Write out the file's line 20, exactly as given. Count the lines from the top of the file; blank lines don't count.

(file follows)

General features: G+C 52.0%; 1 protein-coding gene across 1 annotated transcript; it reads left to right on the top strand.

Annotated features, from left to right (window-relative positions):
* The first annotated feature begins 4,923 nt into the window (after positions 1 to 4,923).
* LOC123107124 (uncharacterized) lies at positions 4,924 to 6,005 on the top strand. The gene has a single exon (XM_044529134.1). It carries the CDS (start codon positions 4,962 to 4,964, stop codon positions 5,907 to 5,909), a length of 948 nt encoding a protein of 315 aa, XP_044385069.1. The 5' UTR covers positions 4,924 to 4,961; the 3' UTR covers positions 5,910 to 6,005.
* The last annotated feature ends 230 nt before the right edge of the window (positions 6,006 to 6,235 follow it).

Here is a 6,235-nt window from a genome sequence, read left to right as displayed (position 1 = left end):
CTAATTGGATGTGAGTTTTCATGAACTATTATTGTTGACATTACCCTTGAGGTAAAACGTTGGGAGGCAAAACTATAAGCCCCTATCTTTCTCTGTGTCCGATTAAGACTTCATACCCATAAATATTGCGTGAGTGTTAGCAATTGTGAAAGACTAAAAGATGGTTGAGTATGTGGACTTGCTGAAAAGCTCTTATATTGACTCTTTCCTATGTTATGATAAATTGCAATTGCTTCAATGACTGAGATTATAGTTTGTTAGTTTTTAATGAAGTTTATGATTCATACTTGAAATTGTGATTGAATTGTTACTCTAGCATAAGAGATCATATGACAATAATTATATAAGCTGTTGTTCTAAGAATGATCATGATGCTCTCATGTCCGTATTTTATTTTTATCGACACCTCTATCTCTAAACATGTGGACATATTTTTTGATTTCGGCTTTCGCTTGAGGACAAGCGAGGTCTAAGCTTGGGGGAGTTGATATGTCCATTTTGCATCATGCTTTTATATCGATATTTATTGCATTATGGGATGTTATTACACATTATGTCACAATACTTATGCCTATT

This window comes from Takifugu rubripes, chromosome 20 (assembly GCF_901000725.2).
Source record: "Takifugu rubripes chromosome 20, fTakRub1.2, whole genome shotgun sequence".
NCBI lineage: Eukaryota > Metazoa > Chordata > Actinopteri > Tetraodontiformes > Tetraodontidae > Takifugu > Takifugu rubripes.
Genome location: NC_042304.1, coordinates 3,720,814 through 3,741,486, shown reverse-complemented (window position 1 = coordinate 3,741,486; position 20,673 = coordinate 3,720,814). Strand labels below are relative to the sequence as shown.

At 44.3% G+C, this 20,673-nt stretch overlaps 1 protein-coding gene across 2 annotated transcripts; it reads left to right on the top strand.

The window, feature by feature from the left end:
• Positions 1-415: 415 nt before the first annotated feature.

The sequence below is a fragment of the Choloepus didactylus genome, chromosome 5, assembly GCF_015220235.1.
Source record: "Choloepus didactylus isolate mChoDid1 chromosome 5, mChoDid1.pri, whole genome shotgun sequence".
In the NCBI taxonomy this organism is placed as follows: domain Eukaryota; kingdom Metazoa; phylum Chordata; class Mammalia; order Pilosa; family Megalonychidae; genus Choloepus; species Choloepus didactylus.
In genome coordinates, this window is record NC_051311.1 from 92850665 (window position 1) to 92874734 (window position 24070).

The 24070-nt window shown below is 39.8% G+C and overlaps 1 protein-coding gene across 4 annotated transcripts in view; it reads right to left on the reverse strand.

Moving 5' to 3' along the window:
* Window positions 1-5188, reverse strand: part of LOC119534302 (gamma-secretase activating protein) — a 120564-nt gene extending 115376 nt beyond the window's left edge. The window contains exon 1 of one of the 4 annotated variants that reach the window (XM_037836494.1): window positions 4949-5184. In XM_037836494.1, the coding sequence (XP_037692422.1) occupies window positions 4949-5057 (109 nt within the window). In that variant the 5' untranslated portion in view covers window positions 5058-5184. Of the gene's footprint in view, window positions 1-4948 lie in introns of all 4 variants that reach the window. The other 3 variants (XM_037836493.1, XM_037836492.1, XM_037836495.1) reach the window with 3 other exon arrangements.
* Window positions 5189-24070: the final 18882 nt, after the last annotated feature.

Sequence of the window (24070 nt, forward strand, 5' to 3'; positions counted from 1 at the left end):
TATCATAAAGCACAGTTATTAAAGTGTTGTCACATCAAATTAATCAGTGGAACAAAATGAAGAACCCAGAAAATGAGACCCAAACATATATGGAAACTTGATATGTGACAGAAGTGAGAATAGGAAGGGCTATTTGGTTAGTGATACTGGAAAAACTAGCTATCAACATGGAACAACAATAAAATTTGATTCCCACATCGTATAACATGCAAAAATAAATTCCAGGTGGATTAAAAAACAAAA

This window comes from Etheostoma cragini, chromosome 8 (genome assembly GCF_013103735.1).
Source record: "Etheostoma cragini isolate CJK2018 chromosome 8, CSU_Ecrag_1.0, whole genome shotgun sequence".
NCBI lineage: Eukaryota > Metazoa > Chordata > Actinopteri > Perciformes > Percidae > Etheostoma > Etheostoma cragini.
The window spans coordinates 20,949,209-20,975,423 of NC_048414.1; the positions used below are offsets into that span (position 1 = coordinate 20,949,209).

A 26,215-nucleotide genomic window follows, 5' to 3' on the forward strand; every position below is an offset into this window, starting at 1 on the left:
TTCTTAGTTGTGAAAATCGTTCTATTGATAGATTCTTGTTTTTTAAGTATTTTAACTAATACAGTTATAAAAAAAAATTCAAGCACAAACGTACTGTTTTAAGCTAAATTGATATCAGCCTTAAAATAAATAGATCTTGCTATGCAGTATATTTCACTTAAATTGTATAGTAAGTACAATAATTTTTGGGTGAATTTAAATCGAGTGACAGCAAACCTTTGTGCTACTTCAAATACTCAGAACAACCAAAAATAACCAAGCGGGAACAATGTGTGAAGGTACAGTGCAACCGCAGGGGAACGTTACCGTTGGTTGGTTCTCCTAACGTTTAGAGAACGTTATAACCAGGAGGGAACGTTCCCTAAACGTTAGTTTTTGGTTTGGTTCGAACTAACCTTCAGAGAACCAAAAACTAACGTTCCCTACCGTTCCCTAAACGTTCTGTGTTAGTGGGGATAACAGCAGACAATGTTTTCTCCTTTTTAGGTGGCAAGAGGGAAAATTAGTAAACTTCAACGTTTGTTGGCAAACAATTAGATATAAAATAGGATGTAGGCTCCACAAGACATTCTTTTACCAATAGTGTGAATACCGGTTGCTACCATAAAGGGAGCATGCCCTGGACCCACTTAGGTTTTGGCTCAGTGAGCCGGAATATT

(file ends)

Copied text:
Moving 5' to 3' along the window: